Couple Busted In Online Coupon Scam
from the but-wait... dept
Fake online coupons are nothing new, but this short AP article about a couple being arrested for selling thousands of dollars worth of fake online coupons has me a bit confused. The woman says she stopped as soon as she found out it was illegal – which raises a bunch of other questions not answered by the article. Was she creating the coupons herself? If so, then she must have known it was illegal. If not, where were they coming from? The article does mention that her husband was charged with “forgery, fraud, theft and other crimes,” so it’s possible that he was creating the fake coupons and giving them to her to sell. Still, you might think she would have asked where they came from. Of course, I also wonder who buys coupons? I always thought coupons were the things you got for free with the Sunday paper.
Comments on “Couple Busted In Online Coupon Scam”
There are several online websites where for a fee you can purchase a stack of coupons. I always felt these were a scam to begin with. I suppose people think that if they spend 9.95 and get 200.00 worth of coupons it is a good investment.
Our local grocery store stopped taking internet coupons back in Novemeber of last year as a result of fraud. It is very easy to change the amount of the coupon with any basic image editing program and just for fun we tried doing this with coupons for 25 cents to 1.00. The grocery stores took them without any questions. I suppose when the grocery stores were denied payment of these coupons by the manufacturers, that is when they decided to stop taking internet coupons.
I remember finding especially good internet coupons and printing out multiple copies to use in the store. That combined with using a copier supplied me with numerous coupons for items that I normally purchased.
If a manufacturer is putting coupons on the internet in order to entice potential buyers, I really don’t see why they would have a problem with honoring them in the first place.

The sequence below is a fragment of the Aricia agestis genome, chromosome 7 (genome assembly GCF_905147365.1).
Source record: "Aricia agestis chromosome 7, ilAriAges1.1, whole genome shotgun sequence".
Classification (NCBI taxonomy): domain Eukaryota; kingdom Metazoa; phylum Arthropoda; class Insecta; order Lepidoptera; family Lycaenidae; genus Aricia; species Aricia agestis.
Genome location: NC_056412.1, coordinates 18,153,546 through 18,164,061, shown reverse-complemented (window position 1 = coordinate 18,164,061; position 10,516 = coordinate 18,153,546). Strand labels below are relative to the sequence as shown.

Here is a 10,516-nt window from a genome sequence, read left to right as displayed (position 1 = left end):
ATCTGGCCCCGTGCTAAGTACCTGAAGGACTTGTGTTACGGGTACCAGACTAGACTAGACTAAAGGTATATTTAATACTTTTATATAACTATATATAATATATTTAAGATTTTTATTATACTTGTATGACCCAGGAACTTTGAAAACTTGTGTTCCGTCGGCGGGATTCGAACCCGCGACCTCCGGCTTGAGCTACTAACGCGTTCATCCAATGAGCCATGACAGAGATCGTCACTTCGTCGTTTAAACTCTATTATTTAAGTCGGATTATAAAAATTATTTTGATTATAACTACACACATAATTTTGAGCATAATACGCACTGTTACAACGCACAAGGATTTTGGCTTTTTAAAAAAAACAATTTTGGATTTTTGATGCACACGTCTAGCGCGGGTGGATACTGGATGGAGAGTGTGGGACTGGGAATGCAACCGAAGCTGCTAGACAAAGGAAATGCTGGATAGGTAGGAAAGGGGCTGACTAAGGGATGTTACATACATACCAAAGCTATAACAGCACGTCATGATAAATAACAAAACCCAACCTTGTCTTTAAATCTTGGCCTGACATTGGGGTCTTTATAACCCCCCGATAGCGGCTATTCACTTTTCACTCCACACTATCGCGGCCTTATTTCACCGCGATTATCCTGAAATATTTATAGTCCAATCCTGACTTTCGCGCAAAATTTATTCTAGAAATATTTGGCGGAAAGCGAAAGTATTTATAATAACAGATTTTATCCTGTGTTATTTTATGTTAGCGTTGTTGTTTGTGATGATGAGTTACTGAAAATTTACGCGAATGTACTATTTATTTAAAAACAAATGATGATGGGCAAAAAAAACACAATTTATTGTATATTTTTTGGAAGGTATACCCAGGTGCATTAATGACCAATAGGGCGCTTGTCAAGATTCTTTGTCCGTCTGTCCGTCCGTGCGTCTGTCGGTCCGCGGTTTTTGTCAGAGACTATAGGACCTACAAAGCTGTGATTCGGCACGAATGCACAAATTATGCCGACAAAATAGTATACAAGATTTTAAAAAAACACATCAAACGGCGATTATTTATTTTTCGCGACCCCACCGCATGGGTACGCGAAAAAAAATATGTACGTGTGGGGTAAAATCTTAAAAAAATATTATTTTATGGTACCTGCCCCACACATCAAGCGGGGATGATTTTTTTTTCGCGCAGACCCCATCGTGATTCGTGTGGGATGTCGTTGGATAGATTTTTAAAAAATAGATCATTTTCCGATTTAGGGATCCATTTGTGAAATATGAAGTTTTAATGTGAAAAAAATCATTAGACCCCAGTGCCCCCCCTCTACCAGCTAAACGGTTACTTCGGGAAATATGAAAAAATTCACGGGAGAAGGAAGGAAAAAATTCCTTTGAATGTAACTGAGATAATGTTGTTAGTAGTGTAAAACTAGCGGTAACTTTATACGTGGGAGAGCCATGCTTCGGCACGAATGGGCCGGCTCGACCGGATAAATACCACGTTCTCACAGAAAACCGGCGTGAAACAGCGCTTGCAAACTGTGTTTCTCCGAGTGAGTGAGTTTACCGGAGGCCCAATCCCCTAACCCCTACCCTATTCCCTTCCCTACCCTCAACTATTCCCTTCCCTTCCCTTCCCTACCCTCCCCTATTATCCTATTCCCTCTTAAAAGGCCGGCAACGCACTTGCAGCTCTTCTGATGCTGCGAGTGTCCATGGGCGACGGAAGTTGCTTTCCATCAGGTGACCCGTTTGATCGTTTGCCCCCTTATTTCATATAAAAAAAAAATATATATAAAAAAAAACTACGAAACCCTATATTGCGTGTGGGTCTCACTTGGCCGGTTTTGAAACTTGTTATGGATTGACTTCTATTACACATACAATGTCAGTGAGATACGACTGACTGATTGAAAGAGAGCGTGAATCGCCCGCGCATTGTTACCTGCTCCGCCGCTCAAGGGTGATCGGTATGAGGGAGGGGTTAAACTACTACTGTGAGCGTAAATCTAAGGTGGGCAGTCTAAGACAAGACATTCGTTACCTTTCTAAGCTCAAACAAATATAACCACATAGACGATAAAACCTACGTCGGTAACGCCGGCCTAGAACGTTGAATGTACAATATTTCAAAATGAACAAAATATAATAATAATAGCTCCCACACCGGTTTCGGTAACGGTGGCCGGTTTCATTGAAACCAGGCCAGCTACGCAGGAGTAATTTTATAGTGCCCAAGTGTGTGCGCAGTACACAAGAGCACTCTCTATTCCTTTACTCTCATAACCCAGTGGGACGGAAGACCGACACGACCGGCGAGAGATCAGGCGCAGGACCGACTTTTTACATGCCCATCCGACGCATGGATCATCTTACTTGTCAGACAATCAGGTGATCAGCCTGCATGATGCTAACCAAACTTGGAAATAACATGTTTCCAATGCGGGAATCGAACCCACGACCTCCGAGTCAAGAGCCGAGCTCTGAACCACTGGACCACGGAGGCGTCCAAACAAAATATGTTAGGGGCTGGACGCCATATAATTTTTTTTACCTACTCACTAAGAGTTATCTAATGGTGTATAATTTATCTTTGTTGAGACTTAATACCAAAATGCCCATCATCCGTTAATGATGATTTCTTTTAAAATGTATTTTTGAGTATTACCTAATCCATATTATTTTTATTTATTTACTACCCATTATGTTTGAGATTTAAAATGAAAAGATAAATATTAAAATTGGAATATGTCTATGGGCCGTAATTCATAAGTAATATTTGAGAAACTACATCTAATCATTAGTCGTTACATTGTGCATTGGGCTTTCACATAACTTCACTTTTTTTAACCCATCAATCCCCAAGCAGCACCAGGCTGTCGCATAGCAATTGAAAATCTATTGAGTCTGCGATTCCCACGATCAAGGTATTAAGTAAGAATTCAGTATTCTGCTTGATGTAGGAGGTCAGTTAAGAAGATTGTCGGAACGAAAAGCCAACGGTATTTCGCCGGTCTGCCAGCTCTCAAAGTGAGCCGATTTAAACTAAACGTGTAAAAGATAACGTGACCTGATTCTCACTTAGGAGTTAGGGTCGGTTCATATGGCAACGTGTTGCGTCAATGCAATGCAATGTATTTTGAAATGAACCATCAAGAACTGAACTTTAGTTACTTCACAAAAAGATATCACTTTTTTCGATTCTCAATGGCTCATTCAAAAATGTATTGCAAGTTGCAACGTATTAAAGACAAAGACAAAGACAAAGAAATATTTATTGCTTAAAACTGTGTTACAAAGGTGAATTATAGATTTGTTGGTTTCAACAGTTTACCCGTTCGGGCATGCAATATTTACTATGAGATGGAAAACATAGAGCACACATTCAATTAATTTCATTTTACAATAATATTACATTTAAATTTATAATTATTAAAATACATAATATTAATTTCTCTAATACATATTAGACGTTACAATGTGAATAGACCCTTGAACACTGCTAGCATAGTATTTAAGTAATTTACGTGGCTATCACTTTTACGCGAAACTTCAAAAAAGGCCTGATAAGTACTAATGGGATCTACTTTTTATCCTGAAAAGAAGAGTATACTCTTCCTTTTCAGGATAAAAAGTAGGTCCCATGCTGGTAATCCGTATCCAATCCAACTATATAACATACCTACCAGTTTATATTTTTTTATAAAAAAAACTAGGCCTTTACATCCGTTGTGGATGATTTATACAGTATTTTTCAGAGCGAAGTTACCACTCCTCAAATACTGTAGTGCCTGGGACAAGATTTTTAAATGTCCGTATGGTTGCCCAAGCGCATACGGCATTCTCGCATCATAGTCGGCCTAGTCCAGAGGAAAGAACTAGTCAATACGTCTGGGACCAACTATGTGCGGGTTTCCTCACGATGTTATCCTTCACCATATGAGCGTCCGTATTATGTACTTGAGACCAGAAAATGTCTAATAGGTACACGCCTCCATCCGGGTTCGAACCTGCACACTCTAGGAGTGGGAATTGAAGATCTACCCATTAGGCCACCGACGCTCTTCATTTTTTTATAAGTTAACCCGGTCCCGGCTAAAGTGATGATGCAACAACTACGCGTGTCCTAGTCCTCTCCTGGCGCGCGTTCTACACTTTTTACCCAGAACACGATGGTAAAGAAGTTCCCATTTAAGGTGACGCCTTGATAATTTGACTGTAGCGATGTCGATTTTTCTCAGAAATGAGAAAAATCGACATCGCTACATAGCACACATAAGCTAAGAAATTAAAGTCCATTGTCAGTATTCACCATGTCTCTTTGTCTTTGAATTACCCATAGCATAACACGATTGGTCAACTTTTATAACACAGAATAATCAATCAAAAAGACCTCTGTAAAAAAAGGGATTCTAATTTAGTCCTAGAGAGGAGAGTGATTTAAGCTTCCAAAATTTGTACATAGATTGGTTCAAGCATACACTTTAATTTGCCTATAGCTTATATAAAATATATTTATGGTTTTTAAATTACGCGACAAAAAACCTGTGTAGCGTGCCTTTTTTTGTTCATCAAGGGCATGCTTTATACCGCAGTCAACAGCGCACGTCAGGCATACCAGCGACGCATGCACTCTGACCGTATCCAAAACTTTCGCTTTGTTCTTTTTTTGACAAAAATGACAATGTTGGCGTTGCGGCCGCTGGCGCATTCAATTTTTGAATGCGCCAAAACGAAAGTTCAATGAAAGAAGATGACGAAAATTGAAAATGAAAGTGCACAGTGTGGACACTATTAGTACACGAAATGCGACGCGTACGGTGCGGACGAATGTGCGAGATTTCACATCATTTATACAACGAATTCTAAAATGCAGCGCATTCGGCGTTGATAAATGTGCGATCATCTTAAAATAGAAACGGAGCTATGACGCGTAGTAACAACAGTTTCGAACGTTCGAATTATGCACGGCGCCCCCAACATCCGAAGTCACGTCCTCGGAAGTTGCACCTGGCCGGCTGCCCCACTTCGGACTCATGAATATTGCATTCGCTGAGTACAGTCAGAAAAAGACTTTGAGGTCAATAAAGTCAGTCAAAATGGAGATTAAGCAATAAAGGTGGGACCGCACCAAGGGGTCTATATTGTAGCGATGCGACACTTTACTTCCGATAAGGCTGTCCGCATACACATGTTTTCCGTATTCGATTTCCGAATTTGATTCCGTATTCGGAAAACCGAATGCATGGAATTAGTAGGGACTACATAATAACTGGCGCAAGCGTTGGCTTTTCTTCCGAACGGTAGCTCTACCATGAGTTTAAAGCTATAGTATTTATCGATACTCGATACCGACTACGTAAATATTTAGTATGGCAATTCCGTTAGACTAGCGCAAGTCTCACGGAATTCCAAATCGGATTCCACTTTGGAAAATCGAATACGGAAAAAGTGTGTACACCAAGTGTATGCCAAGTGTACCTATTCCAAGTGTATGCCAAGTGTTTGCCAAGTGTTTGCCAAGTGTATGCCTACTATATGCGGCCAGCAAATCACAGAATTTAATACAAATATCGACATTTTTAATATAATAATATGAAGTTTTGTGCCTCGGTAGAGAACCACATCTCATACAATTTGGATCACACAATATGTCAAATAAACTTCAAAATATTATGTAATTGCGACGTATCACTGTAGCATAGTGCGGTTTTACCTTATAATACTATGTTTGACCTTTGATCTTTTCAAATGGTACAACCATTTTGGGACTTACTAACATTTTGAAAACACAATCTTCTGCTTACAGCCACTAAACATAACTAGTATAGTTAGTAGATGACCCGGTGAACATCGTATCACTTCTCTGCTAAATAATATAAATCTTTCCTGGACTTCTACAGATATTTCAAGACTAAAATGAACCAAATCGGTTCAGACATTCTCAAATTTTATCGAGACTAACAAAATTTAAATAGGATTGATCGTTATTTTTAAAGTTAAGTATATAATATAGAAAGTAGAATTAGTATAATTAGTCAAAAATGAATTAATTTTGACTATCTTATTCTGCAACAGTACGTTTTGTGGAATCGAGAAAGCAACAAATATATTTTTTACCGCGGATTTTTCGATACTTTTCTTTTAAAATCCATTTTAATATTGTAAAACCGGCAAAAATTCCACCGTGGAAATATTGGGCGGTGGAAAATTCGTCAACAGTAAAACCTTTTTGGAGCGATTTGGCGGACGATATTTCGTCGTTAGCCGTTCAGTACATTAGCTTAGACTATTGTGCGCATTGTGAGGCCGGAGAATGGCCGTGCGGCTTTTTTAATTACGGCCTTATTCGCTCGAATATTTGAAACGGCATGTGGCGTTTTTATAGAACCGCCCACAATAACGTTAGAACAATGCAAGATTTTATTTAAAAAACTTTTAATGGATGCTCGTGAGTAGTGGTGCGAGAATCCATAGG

In order to prevent fraud the best method would be to somehow encode the actual coupon amount into a scanable bar code on the coupon.
Re: Coupon Fraud
It is encoded there. However, it is also quite simple to replace the barcode.
The ValuPage system uses a different approach. You print out a page with a barcode on it that basically just shows that you’re a ValuPage customer. At the store they scan the barcode along with your purchases. At the end of your order, the total of the coupon discounts is not applied in cash, but instead is printed onto an ordinary coupon that you can use on almost anything on your next visit to the store. I say “almost” because most areas have laws against accepting coupons on certain items: tobacco, alcohol, lottery cards, milk, etc.
The big hook here is the need for the return visit where you have to buy something else. The supermarkets like that, of course. If you’re a regular customer, it’s usually not a big deal.
Re: Re: Coupon Fraud
Thanks for enlightening me on this ! 🙂
Who buys coupons?
Go to eBay and search for coupon*. Know what you’ll get?
10326 items found for coupon*
Yes, there are people who make money selling coupons to other people.
My sister made money selling McDonald’s Monopoly game pieces and BestBuy Bucks to people.
If you’re unemployed, retired, handicapped, etc. and have the time to sit at home and cut out coupons for products, what’s wrong with then selling them to people who don’t have the kind of time (or can’t be bothered to take the kind of time) it takes to organize all the coupons?
There are tons of people who exchange coupons. Buying and selling them, from what I understand, is illegal, however, many internet sites offer them in exchange for a handling fee. For more information, go to this site:
It explains everything you could ever want or care to know about coupons.
Hope this helps and clarifies a few things!